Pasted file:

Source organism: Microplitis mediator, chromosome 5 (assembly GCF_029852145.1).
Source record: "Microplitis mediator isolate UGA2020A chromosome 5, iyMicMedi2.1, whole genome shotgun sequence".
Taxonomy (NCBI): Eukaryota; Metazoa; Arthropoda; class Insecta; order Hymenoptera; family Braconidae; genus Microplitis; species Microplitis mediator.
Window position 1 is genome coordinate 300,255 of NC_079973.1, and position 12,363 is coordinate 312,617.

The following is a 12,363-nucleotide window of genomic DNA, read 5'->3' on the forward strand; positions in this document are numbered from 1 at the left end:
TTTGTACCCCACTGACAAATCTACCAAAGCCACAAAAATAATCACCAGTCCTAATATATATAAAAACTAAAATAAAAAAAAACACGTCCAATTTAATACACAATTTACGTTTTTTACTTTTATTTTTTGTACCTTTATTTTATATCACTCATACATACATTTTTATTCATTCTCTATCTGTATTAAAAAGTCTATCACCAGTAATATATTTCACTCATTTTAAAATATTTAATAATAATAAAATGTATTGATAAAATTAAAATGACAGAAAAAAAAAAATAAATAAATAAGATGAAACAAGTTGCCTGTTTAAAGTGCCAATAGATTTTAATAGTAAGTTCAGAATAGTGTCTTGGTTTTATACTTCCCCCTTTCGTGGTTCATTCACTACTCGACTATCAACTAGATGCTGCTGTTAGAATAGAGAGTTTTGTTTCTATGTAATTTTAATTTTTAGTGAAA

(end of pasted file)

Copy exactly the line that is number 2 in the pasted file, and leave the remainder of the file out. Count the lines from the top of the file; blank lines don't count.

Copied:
Source record: "Microplitis mediator isolate UGA2020A chromosome 5, iyMicMedi2.1, whole genome shotgun sequence".